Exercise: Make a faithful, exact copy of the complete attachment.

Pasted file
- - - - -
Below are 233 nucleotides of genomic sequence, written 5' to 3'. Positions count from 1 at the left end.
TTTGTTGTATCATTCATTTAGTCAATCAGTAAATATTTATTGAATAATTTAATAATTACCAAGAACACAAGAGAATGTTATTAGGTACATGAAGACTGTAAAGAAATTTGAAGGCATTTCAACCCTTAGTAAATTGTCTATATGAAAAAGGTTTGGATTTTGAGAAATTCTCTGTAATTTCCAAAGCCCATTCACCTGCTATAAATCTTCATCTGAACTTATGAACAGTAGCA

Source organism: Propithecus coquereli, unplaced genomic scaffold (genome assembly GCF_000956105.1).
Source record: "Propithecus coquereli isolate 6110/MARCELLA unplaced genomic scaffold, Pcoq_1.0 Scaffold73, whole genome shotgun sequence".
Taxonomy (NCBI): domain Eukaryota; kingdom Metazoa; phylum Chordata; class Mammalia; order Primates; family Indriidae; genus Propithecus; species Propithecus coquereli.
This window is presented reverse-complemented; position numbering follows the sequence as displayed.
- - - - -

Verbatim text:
Below are 233 nucleotides of genomic sequence, written 5' to 3'. Positions count from 1 at the left end.
TTTGTTGTATCATTCATTTAGTCAATCAGTAAATATTTATTGAATAATTTAATAATTACCAAGAACACAAGAGAATGTTATTAGGTACATGAAGACTGTAAAGAAATTTGAAGGCATTTCAACCCTTAGTAAATTGTCTATATGAAAAAGGTTTGGATTTTGAGAAATTCTCTGTAATTTCCAAAGCCCATTCACCTGCTATAAATCTTCATCTGAACTTATGAACAGTAGCA

Source organism: Propithecus coquereli, unplaced genomic scaffold (genome assembly GCF_000956105.1).
Source record: "Propithecus coquereli isolate 6110/MARCELLA unplaced genomic scaffold, Pcoq_1.0 Scaffold73, whole genome shotgun sequence".
Taxonomy (NCBI): domain Eukaryota; kingdom Metazoa; phylum Chordata; class Mammalia; order Primates; family Indriidae; genus Propithecus; species Propithecus coquereli.
This window is presented reverse-complemented; position numbering follows the sequence as displayed.